“This program is a perfect culmination of what our organization is good at and what the City of Atlanta needs: workforce development for youth in the area of conservation and outsourced greenspace and park management,” Angelou Ezeilo, founder and CEO of Greening Youth Foundation, told ABS. “I am thrilled that GYF will be leading such an exciting initiative.  Our team looks forward to working with the City of Atlanta to make this program an overwhelming success.”

Boiler Plate: 
The Greening Youth Foundation, a member of The Corps Network, with several partners has launched a new program called the Atlanta Youth Corps. Nick Chiles of the Atlanta BlackStar writes that the new Corps program will help plant gardens around several Atlanta fire stations as one of their first projects.

Photos, Press, Highlights, and Video from the White House Champions of Change Conservation Event

Earlier this week as we announced, both Anthony "Chako" Ciocco of Southwest Conservation Corps and Jon Brito of Kupu were honored by the White House for "engaging the next generation of conservation leaders."

Numerous staff members from The Corps Network were honored to attend the event on Tuesday, and watch Chako and Jon represent us and the Corps Movement so well!

Secretary Jewell Makes Big Show of Support at Event, and Through Secretarial Order

Secretary of the Interior Sally Jewell served as the keynote speaker for the event, and highlighted each of the fourteen honorees' accomplishments. She quoted each of the honorees, and even ended her remarks with a quote from a forthcoming blog post written by Chako, to soon be published by the White House! (See video at time mark of 34 minutes and 35 seconds). She also announced that she would soon issue a Secretarial order for her youth initiative, which among other features formalizes the continuing implementation of the 21st Century Conservation Service Corps. A press release about the order was released earlier today. We believe this is a significant development and thank the Secretary for her support!

Other Representatives also Highlight Importance of Youth in Conservation and 21st Century Conservation Service Corps

The event also featured high-ranking officials from numerous other agencies and the White House, including White House Counselor John Podesta, Department of Interior Assistant Secretary Rhea Suh, EPA Deputy Administrator Bob Perciasepe, USDA Deputy Under Secretary Arthur Blazer (pictured), and Acting Chair of the Council on Environmental Quality Michael Boots. Everyone was emphatic in their support of getting youth involved in conservation, and that the 14 "Champions of Change" were excellent role models for showcasing methods and strategies for involving youth in a variety of conservation efforts. The honorees were evenly split into two moderated panels, where they introduced themselves and answered questions from the moderators, from Twitter, and from the live audience. A video of the first hour of the event has already been posted on Youtube. In total it was a three hour event, so we are still waiting for the next video which should feature Chako and Jon's panel.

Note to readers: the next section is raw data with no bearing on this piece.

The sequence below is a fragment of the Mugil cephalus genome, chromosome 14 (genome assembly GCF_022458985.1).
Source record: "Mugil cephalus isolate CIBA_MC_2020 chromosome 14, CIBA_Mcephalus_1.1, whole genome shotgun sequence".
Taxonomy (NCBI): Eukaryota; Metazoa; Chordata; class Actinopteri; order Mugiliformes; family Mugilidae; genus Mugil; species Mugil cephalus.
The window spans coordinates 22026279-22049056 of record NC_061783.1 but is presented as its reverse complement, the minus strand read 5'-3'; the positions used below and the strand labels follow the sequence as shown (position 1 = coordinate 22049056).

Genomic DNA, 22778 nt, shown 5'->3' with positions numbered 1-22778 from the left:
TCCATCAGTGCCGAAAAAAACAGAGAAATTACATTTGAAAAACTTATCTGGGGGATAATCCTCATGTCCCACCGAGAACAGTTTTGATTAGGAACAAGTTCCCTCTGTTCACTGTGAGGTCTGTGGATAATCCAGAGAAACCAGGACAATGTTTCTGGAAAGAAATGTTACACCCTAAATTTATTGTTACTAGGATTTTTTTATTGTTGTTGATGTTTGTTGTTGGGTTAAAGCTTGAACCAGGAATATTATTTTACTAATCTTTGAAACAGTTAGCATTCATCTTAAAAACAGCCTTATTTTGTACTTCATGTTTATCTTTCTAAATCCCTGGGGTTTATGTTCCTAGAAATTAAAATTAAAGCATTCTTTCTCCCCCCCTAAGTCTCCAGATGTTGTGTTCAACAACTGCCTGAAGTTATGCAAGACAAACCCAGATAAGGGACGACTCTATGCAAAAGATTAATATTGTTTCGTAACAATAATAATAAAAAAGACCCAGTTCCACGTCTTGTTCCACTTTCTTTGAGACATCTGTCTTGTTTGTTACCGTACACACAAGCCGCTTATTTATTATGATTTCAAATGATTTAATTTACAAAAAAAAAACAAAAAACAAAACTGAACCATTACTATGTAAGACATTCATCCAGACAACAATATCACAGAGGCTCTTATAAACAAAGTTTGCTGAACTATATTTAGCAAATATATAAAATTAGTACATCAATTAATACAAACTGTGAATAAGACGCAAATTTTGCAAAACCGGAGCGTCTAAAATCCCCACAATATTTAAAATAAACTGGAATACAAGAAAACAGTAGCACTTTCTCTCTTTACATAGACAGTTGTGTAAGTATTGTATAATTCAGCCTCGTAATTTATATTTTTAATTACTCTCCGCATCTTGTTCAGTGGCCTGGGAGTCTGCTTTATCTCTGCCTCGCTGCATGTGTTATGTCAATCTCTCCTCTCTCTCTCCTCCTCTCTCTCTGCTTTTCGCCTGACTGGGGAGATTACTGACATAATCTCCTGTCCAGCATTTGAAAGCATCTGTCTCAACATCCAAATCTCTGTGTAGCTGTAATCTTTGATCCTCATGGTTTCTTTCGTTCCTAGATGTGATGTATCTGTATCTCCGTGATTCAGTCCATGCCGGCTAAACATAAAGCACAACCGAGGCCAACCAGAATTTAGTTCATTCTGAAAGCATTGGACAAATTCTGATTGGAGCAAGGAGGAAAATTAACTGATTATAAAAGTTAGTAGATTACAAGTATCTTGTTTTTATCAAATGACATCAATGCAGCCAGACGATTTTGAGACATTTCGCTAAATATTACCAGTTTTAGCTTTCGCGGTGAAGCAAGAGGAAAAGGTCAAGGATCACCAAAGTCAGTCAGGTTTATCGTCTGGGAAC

Additional Highlights Feature a Trip to Meet Wendy Spencer at the Corporation for National & Community Service, a mural tour at the Department of Interior that concluded with a stop in Secretary Jewell's Office

Both Jon and Chako were invited to the offices of AmeriCorps and the Corporation for National & Community Service (CNCS) following the event. They were joined by Dr. Benjamin Blonder and Andy Hart, two other "Champions" who each had an AmeriCorps connection. CNCS CEO Wendy Spencer took a few moments to meet each of the honorees and take a photo with them. All of the champions also filmed quick videos with AmeriCorps staff.

Later in the afternoon, the Champions of Change were invited to take a tour of the Department of Interior, and see many of its fantastic and historic murals. Jon and Chako stopped to pose in front of one mural that depicted the Civilian Conservation Corps. The honorees gradually made their way to Secretary Jewell's office, where she again greeted the Champions and took more photos.

Party On Champions

But the fun didn't end there. The champions were invited by The Wilderness Society to their Ansel Adams Gallery to join a reception in honor of Bill Hodge, one of the Champions who was honored as a representative of the Wilderness Society's Southern Appalachian Wilderness Stewards (SAWS) program. An additional event was organized by our friends with the Outdoors Alliance for Kids.  

Praise from Members of Congress for Chako and Jon

“The White House Champions of Change award is a fitting recognition of Anthony’s environmental stewardship and leadership. He works tirelessly to improve outdoor access on the Navajo Nation,” Colorado U.S. Senator Michael Bennet said. “In true Colorado fashion, Anthony, and the Southwest Conservation Corps, are dedicated to furthering opportunities for all of us to get outside and appreciate the outdoors, while also teaching countless young people the importance of being good stewards of our natural resources.”